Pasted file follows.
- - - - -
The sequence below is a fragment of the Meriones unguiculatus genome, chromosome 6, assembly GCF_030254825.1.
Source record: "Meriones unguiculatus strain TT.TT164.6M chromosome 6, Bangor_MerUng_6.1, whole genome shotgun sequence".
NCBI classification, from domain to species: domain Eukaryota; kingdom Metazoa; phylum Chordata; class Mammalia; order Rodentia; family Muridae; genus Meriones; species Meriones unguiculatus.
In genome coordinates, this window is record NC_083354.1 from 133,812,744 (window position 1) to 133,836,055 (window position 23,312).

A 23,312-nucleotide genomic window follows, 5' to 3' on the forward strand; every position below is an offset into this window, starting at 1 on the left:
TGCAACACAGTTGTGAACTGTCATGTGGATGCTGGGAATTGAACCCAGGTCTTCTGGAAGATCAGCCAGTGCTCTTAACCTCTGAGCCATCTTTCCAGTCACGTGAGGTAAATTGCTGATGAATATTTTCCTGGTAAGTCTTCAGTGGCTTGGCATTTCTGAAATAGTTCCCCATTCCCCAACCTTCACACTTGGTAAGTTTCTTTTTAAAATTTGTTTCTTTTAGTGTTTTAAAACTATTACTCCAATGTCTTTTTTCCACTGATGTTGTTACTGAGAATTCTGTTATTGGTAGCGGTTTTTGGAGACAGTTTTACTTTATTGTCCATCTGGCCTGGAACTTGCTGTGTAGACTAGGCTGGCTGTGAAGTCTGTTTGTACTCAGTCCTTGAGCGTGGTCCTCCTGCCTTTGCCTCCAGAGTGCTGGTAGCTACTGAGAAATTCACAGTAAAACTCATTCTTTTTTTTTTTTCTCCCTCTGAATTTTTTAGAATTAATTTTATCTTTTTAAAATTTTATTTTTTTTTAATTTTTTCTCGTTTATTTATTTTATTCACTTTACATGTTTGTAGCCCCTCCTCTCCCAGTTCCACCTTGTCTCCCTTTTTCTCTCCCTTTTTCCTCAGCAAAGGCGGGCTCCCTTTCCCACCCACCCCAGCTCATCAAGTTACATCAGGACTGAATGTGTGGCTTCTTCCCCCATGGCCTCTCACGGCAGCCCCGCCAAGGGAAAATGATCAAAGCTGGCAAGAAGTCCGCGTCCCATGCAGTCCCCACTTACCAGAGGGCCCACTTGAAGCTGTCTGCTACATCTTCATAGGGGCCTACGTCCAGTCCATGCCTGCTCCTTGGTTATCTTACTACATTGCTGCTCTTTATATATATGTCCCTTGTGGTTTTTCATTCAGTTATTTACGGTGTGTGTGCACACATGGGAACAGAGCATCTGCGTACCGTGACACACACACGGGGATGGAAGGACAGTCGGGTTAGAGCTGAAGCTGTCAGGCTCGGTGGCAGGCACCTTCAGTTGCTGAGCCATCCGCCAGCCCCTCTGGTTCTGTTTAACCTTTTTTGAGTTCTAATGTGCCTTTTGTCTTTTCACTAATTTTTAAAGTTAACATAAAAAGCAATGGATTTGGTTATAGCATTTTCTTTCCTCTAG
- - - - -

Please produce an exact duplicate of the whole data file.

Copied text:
The sequence below is a fragment of the Meriones unguiculatus genome, chromosome 6, assembly GCF_030254825.1.
Source record: "Meriones unguiculatus strain TT.TT164.6M chromosome 6, Bangor_MerUng_6.1, whole genome shotgun sequence".
NCBI classification, from domain to species: domain Eukaryota; kingdom Metazoa; phylum Chordata; class Mammalia; order Rodentia; family Muridae; genus Meriones; species Meriones unguiculatus.
In genome coordinates, this window is record NC_083354.1 from 133,812,744 (window position 1) to 133,836,055 (window position 23,312).

A 23,312-nucleotide genomic window follows, 5' to 3' on the forward strand; every position below is an offset into this window, starting at 1 on the left:
TGCAACACAGTTGTGAACTGTCATGTGGATGCTGGGAATTGAACCCAGGTCTTCTGGAAGATCAGCCAGTGCTCTTAACCTCTGAGCCATCTTTCCAGTCACGTGAGGTAAATTGCTGATGAATATTTTCCTGGTAAGTCTTCAGTGGCTTGGCATTTCTGAAATAGTTCCCCATTCCCCAACCTTCACACTTGGTAAGTTTCTTTTTAAAATTTGTTTCTTTTAGTGTTTTAAAACTATTACTCCAATGTCTTTTTTCCACTGATGTTGTTACTGAGAATTCTGTTATTGGTAGCGGTTTTTGGAGACAGTTTTACTTTATTGTCCATCTGGCCTGGAACTTGCTGTGTAGACTAGGCTGGCTGTGAAGTCTGTTTGTACTCAGTCCTTGAGCGTGGTCCTCCTGCCTTTGCCTCCAGAGTGCTGGTAGCTACTGAGAAATTCACAGTAAAACTCATTCTTTTTTTTTTTTCTCCCTCTGAATTTTTTAGAATTAATTTTATCTTTTTAAAATTTTATTTTTTTTTAATTTTTTCTCGTTTATTTATTTTATTCACTTTACATGTTTGTAGCCCCTCCTCTCCCAGTTCCACCTTGTCTCCCTTTTTCTCTCCCTTTTTCCTCAGCAAAGGCGGGCTCCCTTTCCCACCCACCCCAGCTCATCAAGTTACATCAGGACTGAATGTGTGGCTTCTTCCCCCATGGCCTCTCACGGCAGCCCCGCCAAGGGAAAATGATCAAAGCTGGCAAGAAGTCCGCGTCCCATGCAGTCCCCACTTACCAGAGGGCCCACTTGAAGCTGTCTGCTACATCTTCATAGGGGCCTACGTCCAGTCCATGCCTGCTCCTTGGTTATCTTACTACATTGCTGCTCTTTATATATATGTCCCTTGTGGTTTTTCATTCAGTTATTTACGGTGTGTGTGCACACATGGGAACAGAGCATCTGCGTACCGTGACACACACACGGGGATGGAAGGACAGTCGGGTTAGAGCTGAAGCTGTCAGGCTCGGTGGCAGGCACCTTCAGTTGCTGAGCCATCCGCCAGCCCCTCTGGTTCTGTTTAACCTTTTTTGAGTTCTAATGTGCCTTTTGTCTTTTCACTAATTTTTAAAGTTAACATAAAAAGCAATGGATTTGGTTATAGCATTTTCTTTCCTCTAG